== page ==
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Rice, Texas Tech study finds automated cars and their operators fail to detect dangers

New research from Rice University and Texas Tech University has found that drivers often fail to spot hazards missed by automated vehicles, and it only gets worse the longer drivers ride in them. The study is published in the journal Human Factors.

The researchers examined the behavior of 60 licensed drivers operating an automated car in a simulator. Participants were told that due to the automation, they would not need to operate the steering wheel, brake pedal or accelerator pedal. They were instructed to monitor the roadway for vehicles that were stopped dangerously at intersections and intruding into the driver’s lane, which constituted a hazard that automated vehicles could not detect. Participants also had to distinguish between vehicles that were safely stopped and dangerously stopped at intersections.

The drivers’accuracy dropped between 7 and 21 percent over the 40-minute simulation. Even in the first 10 minutes the success rate was, at best, close to 88 percent, suggesting that all drivers missed at least some hazards.

Pat DeLucia, a professor of psychological sciences at Rice and the study’s co-author, said that one possible explanation for the results is that people get used to cars doing the driving and become complacent. Coupled with previous research that indicated people are terrible at monitoring for hazards that only happen every once in a while, and that over time their ability to respond decreases, the new study “suggests that this phenomenon of difficulty monitoring effectively over time extends to monitoring an automated car,” DeLucia said.

The bottom line is, until automated driving systems are completely reliable and can respond in all situations, the driver must stay alert and be prepared to take over. And this research clearly shows that is not happening, and gets worse as time passes.

—Eric Greenlee, assistant professor of psychological sciences at Texas Tech and lead author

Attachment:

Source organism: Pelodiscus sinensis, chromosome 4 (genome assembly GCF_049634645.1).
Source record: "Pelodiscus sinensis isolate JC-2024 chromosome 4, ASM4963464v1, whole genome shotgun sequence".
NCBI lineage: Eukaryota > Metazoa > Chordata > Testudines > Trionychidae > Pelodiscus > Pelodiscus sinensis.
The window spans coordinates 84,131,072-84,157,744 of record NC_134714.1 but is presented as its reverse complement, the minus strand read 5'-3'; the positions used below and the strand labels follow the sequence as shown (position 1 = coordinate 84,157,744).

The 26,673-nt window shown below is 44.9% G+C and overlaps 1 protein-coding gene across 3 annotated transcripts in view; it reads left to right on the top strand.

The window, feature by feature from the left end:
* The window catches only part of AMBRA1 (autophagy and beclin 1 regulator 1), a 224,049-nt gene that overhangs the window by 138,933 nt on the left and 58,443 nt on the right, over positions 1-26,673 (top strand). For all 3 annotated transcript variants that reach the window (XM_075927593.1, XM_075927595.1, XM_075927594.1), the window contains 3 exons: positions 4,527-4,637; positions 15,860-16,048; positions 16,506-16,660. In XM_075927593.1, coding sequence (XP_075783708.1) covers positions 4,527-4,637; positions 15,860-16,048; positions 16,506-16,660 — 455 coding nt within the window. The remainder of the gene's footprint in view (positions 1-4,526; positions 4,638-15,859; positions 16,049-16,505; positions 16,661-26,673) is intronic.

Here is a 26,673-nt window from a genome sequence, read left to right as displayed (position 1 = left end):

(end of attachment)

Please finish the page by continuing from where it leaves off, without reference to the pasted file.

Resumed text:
The researchers hope this work will add to the growing body of research about the safety of automated cars.

These vehicles have a lot to offer, but we’re a long way from being able to detect everything going on. Until that day comes, we hope this research will raise awareness about the limitations of automated cars and their operators.

—Grenlee et al.


  • Eric T. Greenlee, Patricia R. DeLucia, David C. Newton (2018) “Driver Vigilance in Automated Vehicles: Effects of Demands on Hazard Detection Performance” Human Factors doi: 10.1177/0018720818802095



This is my shocked face.

It's no surprise whatsoever that disengaging "drivers" from the control of the vehicle also disengages their attention.  This is normal, should be expected and is in fact the desired payoff from self-driving vehicles:  attention can be directed to more worthwhile pursuits.  What we should be doing is not trying for perfection, but making systems which are better and safer than perhaps our worst 10% of drivers.  Replacing those drivers with automation will give us a net improvement, and the data gleaned from all those vehicle-miles will yield further performance increases which will make the self-driving systems safer than the next 10% of drivers.  Lather, rinse, repeat.

Nick Lyons

@EP: Your scheme is not practical: just how do you identify the worst drivers, and then limit them to the automated cars? Testing? Special driver's license?

I believe automated driving is going to be limited to certain very well-marked, limited access highways for a long time (decades, IMHO) before we ever get to level 5 autonomy.

just how do you identify the worst drivers...? Testing? Special driver's license?

Statistics do pretty well.  The newest and the elderly have the highest per-mile risk.

and then limit them to the automated cars?

Families often have very high insurance rates if they have new drivers.  If those drivers got lower rates with automated driver assistance, the automation could pay for itself in insurance savings.  Ditto those whose senses are going, who may have a similar per-year mishap rate but many times the per-mile rate of average drivers.  Cutting their accident rate by half might make a serious difference in both cost and quality of life.

Well-travelled roadways are going to be well-mapped by all kinds of V2x technology in the very near future.  Every tree, shrub, light pole and sign post will be mapped within inches, and differences ranking from semi-trucks to the odd wild animal will be detectable in real time and maybe in stereo or more resolution by multiple vehicles simultaneously.  Automatic control has the potential to become safer than the average driver much sooner than you think.


E. Musk says by the end of this year. We'll see.

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